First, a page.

This course explores German literature in the age of modern nationalism, investigating intersections of culture and ideology while we read key works by Berthold Auerbach, Theodor Fontane, Georg Foster, Goethe, Heine, Hölderlin, Kleist and others.


German 697X: 19th Century German Thought

Prof. Andrew Donson

The course is a survey of the great German thinkers of the long nineteenth century (1789-1914). The readings are selections of original writings by Immanuel Kant, G.W.F. Hegel, Karl Marx, Max Weber, Friedrich Nietzsche, and Sigmund Freud, supplemented with secondary sources chosen for their clarity and aid in reading these mostly difficult texts. The course does not require any previous knowledge. The approach to these thinkers is analytic in the tradition of Anglo-American philosophyóthat is, students will evaluate the coherence of the arguments. The central concerns of these thinkers were the Enlightenment and its critique, especially the role and proper place in human affairs of rationality, labor, history, freedom, religion, and economic and political liberalism. Conducted in English.


German 716: Courtly Lyric Poetry

Prof. Robert Sullivan

A general introduction to some of the canonical works of medieval German literature, that is those works an educated German-speaker is encouraged, sometimes assumed, to have read and assimilated. The notion of any canon is highly problematic, a medieval one particularly so. What we now think of as important and essential to understanding the Middle Ages is usually strongly mediated by the seminal studies produced by German nationalist scholars, beginning in the early 19th century, and of course by contemporary concerns and values. In short, some of the works we will read are part of a modern canon that does not necessarily reflect medieval judgments and values. In this class we will read and discuss some of these important works, attempting to see them in their medieval historical and social context, but at the same time continually reflecting on the history of their interpretations and use and abuse in modern German cultural and political discourse.


German 717: The Courtly Epic

Prof. Robert Sullivan

A general introduction to some of the canonical works of medieval German literature, that is those works an educated German-speaker is encouraged, sometimes assumed, to have read and assimilated. The notion of any canon is highly problematic, a medieval one particularly so. What we now think of as important and essential to understanding the Middle Ages is usually strongly mediated by the seminal studies produced by German nationalist scholars, beginning in the early 19th century, and of course by contemporary concerns and values. In short, some of the works we will read are part of a modern canon that does not necessarily reflect medieval judgments and values. In this class we will read and discuss some of these important works, attempting to see them in their medieval historical and social context, but at the same time continually reflecting on the history of their interpretations and use and abuse in modern German cultural and political discourse. Conducted in English.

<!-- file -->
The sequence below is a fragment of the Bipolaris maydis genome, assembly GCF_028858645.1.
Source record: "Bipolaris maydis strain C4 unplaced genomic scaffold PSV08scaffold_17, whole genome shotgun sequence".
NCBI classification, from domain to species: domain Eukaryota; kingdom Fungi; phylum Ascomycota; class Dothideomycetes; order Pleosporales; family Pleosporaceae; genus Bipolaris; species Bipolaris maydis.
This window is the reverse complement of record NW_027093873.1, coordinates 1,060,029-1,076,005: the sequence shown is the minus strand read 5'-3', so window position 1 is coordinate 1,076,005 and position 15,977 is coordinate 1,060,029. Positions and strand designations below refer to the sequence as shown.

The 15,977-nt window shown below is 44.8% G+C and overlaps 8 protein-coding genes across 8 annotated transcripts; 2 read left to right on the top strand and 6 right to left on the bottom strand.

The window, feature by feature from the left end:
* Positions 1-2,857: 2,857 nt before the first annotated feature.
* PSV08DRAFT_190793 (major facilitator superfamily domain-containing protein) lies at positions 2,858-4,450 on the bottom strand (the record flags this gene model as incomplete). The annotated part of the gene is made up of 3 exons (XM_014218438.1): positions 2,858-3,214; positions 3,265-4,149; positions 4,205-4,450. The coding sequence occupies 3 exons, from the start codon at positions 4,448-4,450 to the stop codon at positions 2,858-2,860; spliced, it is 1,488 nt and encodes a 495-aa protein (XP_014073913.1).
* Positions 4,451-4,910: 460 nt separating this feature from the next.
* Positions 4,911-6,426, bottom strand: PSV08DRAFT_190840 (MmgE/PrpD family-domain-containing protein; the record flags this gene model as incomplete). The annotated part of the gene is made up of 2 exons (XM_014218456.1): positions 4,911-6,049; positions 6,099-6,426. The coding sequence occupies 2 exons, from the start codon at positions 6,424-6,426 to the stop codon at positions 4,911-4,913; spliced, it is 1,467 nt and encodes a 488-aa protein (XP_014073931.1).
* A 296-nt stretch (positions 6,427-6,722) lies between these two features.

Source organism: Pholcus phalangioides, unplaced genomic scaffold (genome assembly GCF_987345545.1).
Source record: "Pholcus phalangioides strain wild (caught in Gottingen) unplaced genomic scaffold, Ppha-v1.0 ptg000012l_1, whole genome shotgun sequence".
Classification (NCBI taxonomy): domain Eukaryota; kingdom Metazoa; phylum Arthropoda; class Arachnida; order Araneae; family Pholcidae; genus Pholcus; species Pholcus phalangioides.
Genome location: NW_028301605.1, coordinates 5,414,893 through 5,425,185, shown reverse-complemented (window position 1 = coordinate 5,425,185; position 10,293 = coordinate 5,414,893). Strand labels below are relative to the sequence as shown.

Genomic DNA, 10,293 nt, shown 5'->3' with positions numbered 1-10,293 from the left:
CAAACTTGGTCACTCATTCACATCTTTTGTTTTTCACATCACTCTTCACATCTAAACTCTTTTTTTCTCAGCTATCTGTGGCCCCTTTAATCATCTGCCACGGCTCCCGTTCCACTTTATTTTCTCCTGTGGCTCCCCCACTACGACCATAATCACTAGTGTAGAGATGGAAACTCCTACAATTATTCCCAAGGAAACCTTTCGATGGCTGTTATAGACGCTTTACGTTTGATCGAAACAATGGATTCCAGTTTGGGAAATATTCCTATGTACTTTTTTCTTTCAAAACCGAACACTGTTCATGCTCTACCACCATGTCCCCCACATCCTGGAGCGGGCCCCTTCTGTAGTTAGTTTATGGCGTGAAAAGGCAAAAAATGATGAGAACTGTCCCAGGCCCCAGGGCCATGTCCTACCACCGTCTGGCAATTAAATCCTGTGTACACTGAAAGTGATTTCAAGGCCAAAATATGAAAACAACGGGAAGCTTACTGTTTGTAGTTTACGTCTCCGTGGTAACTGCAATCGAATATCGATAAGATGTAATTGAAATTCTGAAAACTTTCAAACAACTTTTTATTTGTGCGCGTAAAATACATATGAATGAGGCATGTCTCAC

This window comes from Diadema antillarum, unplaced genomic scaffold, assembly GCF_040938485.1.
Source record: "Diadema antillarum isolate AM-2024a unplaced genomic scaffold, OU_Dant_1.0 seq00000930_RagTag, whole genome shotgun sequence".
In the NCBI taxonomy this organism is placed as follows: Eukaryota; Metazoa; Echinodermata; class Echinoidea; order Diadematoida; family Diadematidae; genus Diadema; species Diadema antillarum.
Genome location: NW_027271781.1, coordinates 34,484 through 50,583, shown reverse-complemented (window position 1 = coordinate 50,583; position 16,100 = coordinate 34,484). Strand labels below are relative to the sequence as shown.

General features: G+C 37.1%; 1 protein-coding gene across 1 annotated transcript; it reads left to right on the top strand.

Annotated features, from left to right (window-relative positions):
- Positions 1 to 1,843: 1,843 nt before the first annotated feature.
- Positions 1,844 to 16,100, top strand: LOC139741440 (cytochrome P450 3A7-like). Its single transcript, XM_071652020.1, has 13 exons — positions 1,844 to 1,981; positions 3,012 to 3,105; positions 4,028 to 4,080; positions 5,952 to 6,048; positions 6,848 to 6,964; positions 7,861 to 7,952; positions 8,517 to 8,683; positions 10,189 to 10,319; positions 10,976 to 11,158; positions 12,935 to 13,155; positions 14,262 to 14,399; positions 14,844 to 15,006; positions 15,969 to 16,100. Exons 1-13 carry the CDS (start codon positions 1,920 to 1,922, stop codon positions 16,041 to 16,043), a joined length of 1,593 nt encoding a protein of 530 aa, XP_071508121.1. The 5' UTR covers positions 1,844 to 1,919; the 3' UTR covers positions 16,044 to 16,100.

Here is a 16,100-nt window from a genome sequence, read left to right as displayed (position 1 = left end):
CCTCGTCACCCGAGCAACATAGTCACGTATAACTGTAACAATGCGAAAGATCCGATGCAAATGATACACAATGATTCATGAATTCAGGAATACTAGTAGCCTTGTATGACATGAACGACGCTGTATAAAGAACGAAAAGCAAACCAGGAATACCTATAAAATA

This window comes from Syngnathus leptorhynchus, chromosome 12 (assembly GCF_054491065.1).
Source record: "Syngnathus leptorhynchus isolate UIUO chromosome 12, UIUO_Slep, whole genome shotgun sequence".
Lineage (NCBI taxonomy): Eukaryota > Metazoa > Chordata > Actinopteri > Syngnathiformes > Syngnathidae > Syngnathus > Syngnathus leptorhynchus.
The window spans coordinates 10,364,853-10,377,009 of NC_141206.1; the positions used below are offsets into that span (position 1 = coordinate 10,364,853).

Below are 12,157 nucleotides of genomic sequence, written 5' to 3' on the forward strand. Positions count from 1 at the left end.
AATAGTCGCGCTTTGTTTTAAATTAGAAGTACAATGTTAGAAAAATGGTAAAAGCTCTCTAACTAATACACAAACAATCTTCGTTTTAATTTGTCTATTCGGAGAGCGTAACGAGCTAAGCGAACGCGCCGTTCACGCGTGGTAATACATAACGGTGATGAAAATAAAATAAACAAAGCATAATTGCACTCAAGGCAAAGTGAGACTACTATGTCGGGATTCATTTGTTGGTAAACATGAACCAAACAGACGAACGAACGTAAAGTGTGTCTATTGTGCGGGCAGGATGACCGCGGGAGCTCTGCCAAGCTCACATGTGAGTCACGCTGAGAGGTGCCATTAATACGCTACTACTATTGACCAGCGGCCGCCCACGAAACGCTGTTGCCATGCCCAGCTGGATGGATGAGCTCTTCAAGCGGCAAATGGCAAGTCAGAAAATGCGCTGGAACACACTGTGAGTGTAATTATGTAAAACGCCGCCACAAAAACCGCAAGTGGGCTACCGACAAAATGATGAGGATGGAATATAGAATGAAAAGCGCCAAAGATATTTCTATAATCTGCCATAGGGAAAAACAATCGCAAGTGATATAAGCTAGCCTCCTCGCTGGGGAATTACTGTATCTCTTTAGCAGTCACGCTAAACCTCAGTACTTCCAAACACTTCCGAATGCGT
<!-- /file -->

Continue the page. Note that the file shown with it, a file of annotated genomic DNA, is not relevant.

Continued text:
German 783: Classical Reception in German Culture & Thought

Prof. Sara Jackson

From Winckelmann’s influential 1756 Thoughts on the Imitation of Greek Works in Painting and Sculpture to the present day, in art and architecture, theater, literature, philosophy, and science, an active engagement with Greek Antiquity has been a defining element of Germany’s cultural and political development. Indeed, the “Winckelmania” of the 18th century would be the starting point for what has become a distinct legacy of Greek reception deeply imbricated in the evolution of German national and individual identities and institutions. In this course we will examine the many ways in which Germans and Austrians have established and negotiated relationships to ancient Greece since the late 18th century. We will consider how for various reasons, and to various ends artists, intellectuals, and political figures positioned their work, their ideals and ideologies alongside and/or against Antiquity. We will survey a variety of cultural productions from the 18th century to the present to investigate the presence and influence of classical reception in German literature and thought. Examining the privileged status of ancient Greece in particular, we will explore what purposes ancient Greek literature, art, and philosophy have served for German and Austrian artists and intellectuals.


German 797A: Viennese Modernism

Prof. Sara Jackson

At the turn of the century (1890-1914) Vienna was home to some of the most innovative and exciting European thinkers and artists. Pioneers of Modernism in art and architecture, music, and literature emerged from this time and place, and they were joined by scientists and philosophers who would forever change understandings of the human mind and the world we occupy. Alongside the explosion of creativity and innovation in the worlds of art, philosophy, and science, strong currents of conservativism, nationalism, anti-feminism and anti-Semitism carried Vienna and all of Europe toward one of the most destructive periods in world history. This interdisciplinary graduate seminar will examine developments in art, music, literature, science, philosophy and culture, exploring the concurrent and competing veins of thought that made fin-de-siècle Vienna such a fascinating and contradictory time and place.